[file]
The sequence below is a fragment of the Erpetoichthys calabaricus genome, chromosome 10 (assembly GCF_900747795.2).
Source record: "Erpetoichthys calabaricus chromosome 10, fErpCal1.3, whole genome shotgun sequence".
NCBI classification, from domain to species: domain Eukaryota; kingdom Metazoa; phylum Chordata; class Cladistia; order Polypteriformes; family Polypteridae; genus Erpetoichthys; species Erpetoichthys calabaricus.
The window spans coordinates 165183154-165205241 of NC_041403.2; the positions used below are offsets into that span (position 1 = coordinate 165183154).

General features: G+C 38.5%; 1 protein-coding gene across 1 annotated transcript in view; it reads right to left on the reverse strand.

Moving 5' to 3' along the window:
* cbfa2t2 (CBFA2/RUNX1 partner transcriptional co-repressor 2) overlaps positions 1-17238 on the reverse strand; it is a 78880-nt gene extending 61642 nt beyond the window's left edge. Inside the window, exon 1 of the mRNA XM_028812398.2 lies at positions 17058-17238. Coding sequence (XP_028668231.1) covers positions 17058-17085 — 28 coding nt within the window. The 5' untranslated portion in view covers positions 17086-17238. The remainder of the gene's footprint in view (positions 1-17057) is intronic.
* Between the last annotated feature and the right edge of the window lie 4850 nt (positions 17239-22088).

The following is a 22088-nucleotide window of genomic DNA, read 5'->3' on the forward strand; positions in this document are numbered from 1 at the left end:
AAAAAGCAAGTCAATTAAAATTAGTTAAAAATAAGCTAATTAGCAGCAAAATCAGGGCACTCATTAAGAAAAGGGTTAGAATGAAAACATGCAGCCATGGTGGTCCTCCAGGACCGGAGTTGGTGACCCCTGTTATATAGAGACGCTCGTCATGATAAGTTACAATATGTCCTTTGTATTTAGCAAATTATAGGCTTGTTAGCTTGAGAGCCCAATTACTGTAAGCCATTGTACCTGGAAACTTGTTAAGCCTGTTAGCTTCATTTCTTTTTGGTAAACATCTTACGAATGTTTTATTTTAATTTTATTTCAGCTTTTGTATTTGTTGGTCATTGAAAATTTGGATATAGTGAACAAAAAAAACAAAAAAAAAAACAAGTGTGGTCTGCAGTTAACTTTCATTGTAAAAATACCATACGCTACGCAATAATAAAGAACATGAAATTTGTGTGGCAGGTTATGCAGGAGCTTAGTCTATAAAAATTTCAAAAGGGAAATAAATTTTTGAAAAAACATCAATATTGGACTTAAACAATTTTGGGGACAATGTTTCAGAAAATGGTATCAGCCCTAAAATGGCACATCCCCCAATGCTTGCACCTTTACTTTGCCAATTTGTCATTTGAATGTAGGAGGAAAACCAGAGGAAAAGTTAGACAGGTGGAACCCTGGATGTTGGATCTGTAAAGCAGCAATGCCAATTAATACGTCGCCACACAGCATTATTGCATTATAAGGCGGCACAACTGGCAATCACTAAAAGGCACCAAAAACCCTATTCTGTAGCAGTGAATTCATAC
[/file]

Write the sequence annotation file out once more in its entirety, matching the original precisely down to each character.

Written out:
The sequence below is a fragment of the Erpetoichthys calabaricus genome, chromosome 10 (assembly GCF_900747795.2).
Source record: "Erpetoichthys calabaricus chromosome 10, fErpCal1.3, whole genome shotgun sequence".
NCBI classification, from domain to species: domain Eukaryota; kingdom Metazoa; phylum Chordata; class Cladistia; order Polypteriformes; family Polypteridae; genus Erpetoichthys; species Erpetoichthys calabaricus.
The window spans coordinates 165183154-165205241 of NC_041403.2; the positions used below are offsets into that span (position 1 = coordinate 165183154).

General features: G+C 38.5%; 1 protein-coding gene across 1 annotated transcript in view; it reads right to left on the reverse strand.

Moving 5' to 3' along the window:
* cbfa2t2 (CBFA2/RUNX1 partner transcriptional co-repressor 2) overlaps positions 1-17238 on the reverse strand; it is a 78880-nt gene extending 61642 nt beyond the window's left edge. Inside the window, exon 1 of the mRNA XM_028812398.2 lies at positions 17058-17238. Coding sequence (XP_028668231.1) covers positions 17058-17085 — 28 coding nt within the window. The 5' untranslated portion in view covers positions 17086-17238. The remainder of the gene's footprint in view (positions 1-17057) is intronic.
* Between the last annotated feature and the right edge of the window lie 4850 nt (positions 17239-22088).

The following is a 22088-nucleotide window of genomic DNA, read 5'->3' on the forward strand; positions in this document are numbered from 1 at the left end:
AAAAAGCAAGTCAATTAAAATTAGTTAAAAATAAGCTAATTAGCAGCAAAATCAGGGCACTCATTAAGAAAAGGGTTAGAATGAAAACATGCAGCCATGGTGGTCCTCCAGGACCGGAGTTGGTGACCCCTGTTATATAGAGACGCTCGTCATGATAAGTTACAATATGTCCTTTGTATTTAGCAAATTATAGGCTTGTTAGCTTGAGAGCCCAATTACTGTAAGCCATTGTACCTGGAAACTTGTTAAGCCTGTTAGCTTCATTTCTTTTTGGTAAACATCTTACGAATGTTTTATTTTAATTTTATTTCAGCTTTTGTATTTGTTGGTCATTGAAAATTTGGATATAGTGAACAAAAAAAACAAAAAAAAAAACAAGTGTGGTCTGCAGTTAACTTTCATTGTAAAAATACCATACGCTACGCAATAATAAAGAACATGAAATTTGTGTGGCAGGTTATGCAGGAGCTTAGTCTATAAAAATTTCAAAAGGGAAATAAATTTTTGAAAAAACATCAATATTGGACTTAAACAATTTTGGGGACAATGTTTCAGAAAATGGTATCAGCCCTAAAATGGCACATCCCCCAATGCTTGCACCTTTACTTTGCCAATTTGTCATTTGAATGTAGGAGGAAAACCAGAGGAAAAGTTAGACAGGTGGAACCCTGGATGTTGGATCTGTAAAGCAGCAATGCCAATTAATACGTCGCCACACAGCATTATTGCATTATAAGGCGGCACAACTGGCAATCACTAAAAGGCACCAAAAACCCTATTCTGTAGCAGTGAATTCATAC